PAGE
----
The Executive Director of Rise Ghana has said while awaiting the law to be passed the country should use existing laws to prosecute witch hunters in the Northern parts of the country.
Ahmed Awal Kariama is of the opinion that the delay in passing the anti-Witch Hunting Bill is partly to blame for the non-cessation of witch-hunting in the area.
He noted that the inhumane treatment meted out to suspected witches in the area is backward and needs to be stopped as soon as possible.
Sharing his opinion on the canker with Israel Laryea and Animwaa Addo on 'AM Show' on the Joy News channel, the Rise Ghana Executive Director also called for intensified media focus on the practice.
He said strong media engagement in naming and shaming persons caught in assaulting suspected witches will help minimise the situation.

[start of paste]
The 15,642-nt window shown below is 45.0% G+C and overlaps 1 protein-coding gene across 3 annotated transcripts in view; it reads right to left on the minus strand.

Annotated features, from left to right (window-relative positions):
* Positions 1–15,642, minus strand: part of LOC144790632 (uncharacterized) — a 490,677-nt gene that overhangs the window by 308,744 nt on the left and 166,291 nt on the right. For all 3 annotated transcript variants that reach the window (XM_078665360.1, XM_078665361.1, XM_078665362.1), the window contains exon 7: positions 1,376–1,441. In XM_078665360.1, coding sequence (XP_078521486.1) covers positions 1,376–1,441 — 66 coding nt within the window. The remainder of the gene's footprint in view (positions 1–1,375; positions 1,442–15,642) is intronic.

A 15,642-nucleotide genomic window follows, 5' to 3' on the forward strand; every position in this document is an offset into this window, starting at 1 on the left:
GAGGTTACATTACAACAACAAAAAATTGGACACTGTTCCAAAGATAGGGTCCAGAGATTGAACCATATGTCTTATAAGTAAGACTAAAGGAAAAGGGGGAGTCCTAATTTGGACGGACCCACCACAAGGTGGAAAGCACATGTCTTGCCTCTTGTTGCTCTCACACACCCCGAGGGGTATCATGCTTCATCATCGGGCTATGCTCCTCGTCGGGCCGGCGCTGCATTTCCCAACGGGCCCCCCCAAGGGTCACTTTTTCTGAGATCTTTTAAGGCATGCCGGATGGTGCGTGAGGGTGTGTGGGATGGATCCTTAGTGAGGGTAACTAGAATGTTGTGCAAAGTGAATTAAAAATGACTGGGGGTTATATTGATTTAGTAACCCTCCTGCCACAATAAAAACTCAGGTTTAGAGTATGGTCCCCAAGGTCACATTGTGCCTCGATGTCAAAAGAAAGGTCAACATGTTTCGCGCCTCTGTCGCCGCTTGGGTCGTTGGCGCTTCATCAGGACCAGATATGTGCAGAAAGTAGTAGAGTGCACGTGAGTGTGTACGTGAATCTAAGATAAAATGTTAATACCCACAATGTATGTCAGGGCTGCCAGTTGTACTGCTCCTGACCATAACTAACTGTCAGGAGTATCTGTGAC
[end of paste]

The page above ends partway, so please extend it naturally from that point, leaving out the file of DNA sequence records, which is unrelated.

About 1,000 women lived in “witch camps” in the Northern part of Ghana. Many of them ended up in the witch camps due to fears of being lynched when they return to their villages after they have been accused of witchcraft.
It is widely known that the communities where women are accused of witchcraft have a lot to do with sexism and misogyny.
These victims such as older women, single mothers, widows and unmarried women suffer the worst part of the practice. Furthermore, they do not have a male authority figure to protect them, hence it is easy for the communities to cast them out.
This Ahmed Awal Kariama is of the opinion that naming and shaming those persons would reduce the menace.
He also called for a multi-pronged approach including engaging some traditional and religious authorities and a strong will from persons in authority in fighting the canker.